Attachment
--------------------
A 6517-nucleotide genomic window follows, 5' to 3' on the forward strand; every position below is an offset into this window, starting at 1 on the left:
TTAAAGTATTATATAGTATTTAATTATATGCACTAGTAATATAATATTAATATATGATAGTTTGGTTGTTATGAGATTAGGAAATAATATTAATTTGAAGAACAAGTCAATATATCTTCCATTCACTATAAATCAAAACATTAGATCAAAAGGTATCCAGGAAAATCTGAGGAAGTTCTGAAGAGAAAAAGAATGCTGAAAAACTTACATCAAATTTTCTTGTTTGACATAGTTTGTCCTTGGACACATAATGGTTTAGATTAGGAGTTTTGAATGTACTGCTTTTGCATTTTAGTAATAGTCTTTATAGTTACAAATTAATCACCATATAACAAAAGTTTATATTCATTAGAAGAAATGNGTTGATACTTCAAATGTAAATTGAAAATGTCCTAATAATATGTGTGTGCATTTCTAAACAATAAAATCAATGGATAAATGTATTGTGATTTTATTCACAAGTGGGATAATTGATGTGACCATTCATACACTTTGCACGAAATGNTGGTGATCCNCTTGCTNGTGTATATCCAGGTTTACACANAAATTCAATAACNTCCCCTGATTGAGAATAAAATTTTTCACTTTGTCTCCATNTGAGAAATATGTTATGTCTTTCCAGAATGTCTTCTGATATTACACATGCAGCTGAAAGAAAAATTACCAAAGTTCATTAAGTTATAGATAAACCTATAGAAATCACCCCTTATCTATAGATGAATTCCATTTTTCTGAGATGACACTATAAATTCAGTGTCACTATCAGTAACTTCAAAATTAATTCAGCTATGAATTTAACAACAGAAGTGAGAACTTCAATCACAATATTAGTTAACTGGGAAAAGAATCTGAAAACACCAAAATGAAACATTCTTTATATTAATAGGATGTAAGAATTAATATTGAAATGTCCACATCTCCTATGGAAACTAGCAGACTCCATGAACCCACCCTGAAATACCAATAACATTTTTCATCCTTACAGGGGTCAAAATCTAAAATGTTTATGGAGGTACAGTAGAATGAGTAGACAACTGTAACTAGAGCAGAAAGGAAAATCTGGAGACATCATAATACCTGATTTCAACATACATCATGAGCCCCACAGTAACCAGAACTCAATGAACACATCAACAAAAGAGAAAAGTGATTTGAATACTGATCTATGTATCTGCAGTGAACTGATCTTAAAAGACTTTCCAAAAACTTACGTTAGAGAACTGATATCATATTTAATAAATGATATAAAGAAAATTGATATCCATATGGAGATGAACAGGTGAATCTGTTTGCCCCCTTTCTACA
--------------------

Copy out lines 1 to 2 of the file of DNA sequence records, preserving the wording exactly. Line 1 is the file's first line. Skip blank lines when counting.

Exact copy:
A 6517-nucleotide genomic window follows, 5' to 3' on the forward strand; every position below is an offset into this window, starting at 1 on the left:
TTAAAGTATTATATAGTATTTAATTATATGCACTAGTAATATAATATTAATATATGATAGTTTGGTTGTTATGAGATTAGGAAATAATATTAATTTGAAGAACAAGTCAATATATCTTCCATTCACTATAAATCAAAACATTAGATCAAAAGGTATCCAGGAAAATCTGAGGAAGTTCTGAAGAGAAAAAGAATGCTGAAAAACTTACATCAAATTTTCTTGTTTGACATAGTTTGTCCTTGGACACATAATGGTTTAGATTAGGAGTTTTGAATGTACTGCTTTTGCATTTTAGTAATAGTCTTTATAGTTACAAATTAATCACCATATAACAAAAGTTTATATTCATTAGAAGAAATGNGTTGATACTTCAAATGTAAATTGAAAATGTCCTAATAATATGTGTGTGCATTTCTAAACAATAAAATCAATGGATAAATGTATTGTGATTTTATTCACAAGTGGGATAATTGATGTGACCATTCATACACTTTGCACGAAATGNTGGTGATCCNCTTGCTNGTGTATATCCAGGTTTACACANAAATTCAATAACNTCCCCTGATTGAGAATAAAATTTTTCACTTTGTCTCCATNTGAGAAATATGTTATGTCTTTCCAGAATGTCTTCTGATATTACACATGCAGCTGAAAGAAAAATTACCAAAGTTCATTAAGTTATAGATAAACCTATAGAAATCACCCCTTATCTATAGATGAATTCCATTTTTCTGAGATGACACTATAAATTCAGTGTCACTATCAGTAACTTCAAAATTAATTCAGCTATGAATTTAACAACAGAAGTGAGAACTTCAATCACAATATTAGTTAACTGGGAAAAGAATCTGAAAACACCAAAATGAAACATTCTTTATATTAATAGGATGTAAGAATTAATATTGAAATGTCCACATCTCCTATGGAAACTAGCAGACTCCATGAACCCACCCTGAAATACCAATAACATTTTTCATCCTTACAGGGGTCAAAATCTAAAATGTTTATGGAGGTACAGTAGAATGAGTAGACAACTGTAACTAGAGCAGAAAGGAAAATCTGGAGACATCATAATACCTGATTTCAACATACATCATGAGCCCCACAGTAACCAGAACTCAATGAACACATCAACAAAAGAGAAAAGTGATTTGAATACTGATCTATGTATCTGCAGTGAACTGATCTTAAAAGACTTTCCAAAAACTTACGTTAGAGAACTGATATCATATTTAATAAATGATATAAAGAAAATTGATATCCATATGGAGATGAACAGGTGAATCTGTTTGCCCCCTTTCTACA